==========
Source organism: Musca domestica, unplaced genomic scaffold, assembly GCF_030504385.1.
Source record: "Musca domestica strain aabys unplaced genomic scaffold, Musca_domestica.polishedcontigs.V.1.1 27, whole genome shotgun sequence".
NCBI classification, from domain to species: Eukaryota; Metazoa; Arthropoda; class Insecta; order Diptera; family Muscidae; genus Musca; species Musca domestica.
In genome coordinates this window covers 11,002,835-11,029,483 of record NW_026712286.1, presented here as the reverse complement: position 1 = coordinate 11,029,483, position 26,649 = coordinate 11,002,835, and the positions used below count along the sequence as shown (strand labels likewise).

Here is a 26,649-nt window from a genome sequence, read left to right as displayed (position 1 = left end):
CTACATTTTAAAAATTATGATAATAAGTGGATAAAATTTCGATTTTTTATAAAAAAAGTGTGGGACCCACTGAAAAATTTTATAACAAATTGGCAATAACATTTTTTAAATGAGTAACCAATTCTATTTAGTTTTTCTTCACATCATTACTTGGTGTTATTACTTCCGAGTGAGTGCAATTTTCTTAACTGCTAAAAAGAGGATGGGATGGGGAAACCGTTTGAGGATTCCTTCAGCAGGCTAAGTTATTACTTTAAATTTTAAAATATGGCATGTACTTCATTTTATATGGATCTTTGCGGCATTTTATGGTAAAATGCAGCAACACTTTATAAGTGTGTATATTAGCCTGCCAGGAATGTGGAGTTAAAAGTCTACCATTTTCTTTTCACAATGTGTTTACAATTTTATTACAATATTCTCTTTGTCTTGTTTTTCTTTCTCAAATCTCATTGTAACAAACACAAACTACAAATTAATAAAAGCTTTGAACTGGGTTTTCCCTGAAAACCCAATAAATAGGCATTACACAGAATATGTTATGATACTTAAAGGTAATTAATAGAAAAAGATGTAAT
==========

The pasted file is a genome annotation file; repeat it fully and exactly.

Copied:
Source organism: Musca domestica, unplaced genomic scaffold, assembly GCF_030504385.1.
Source record: "Musca domestica strain aabys unplaced genomic scaffold, Musca_domestica.polishedcontigs.V.1.1 27, whole genome shotgun sequence".
NCBI classification, from domain to species: Eukaryota; Metazoa; Arthropoda; class Insecta; order Diptera; family Muscidae; genus Musca; species Musca domestica.
In genome coordinates this window covers 11,002,835-11,029,483 of record NW_026712286.1, presented here as the reverse complement: position 1 = coordinate 11,029,483, position 26,649 = coordinate 11,002,835, and the positions used below count along the sequence as shown (strand labels likewise).

Here is a 26,649-nt window from a genome sequence, read left to right as displayed (position 1 = left end):
CTACATTTTAAAAATTATGATAATAAGTGGATAAAATTTCGATTTTTTATAAAAAAAGTGTGGGACCCACTGAAAAATTTTATAACAAATTGGCAATAACATTTTTTAAATGAGTAACCAATTCTATTTAGTTTTTCTTCACATCATTACTTGGTGTTATTACTTCCGAGTGAGTGCAATTTTCTTAACTGCTAAAAAGAGGATGGGATGGGGAAACCGTTTGAGGATTCCTTCAGCAGGCTAAGTTATTACTTTAAATTTTAAAATATGGCATGTACTTCATTTTATATGGATCTTTGCGGCATTTTATGGTAAAATGCAGCAACACTTTATAAGTGTGTATATTAGCCTGCCAGGAATGTGGAGTTAAAAGTCTACCATTTTCTTTTCACAATGTGTTTACAATTTTATTACAATATTCTCTTTGTCTTGTTTTTCTTTCTCAAATCTCATTGTAACAAACACAAACTACAAATTAATAAAAGCTTTGAACTGGGTTTTCCCTGAAAACCCAATAAATAGGCATTACACAGAATATGTTATGATACTTAAAGGTAATTAATAGAAAAAGATGTAAT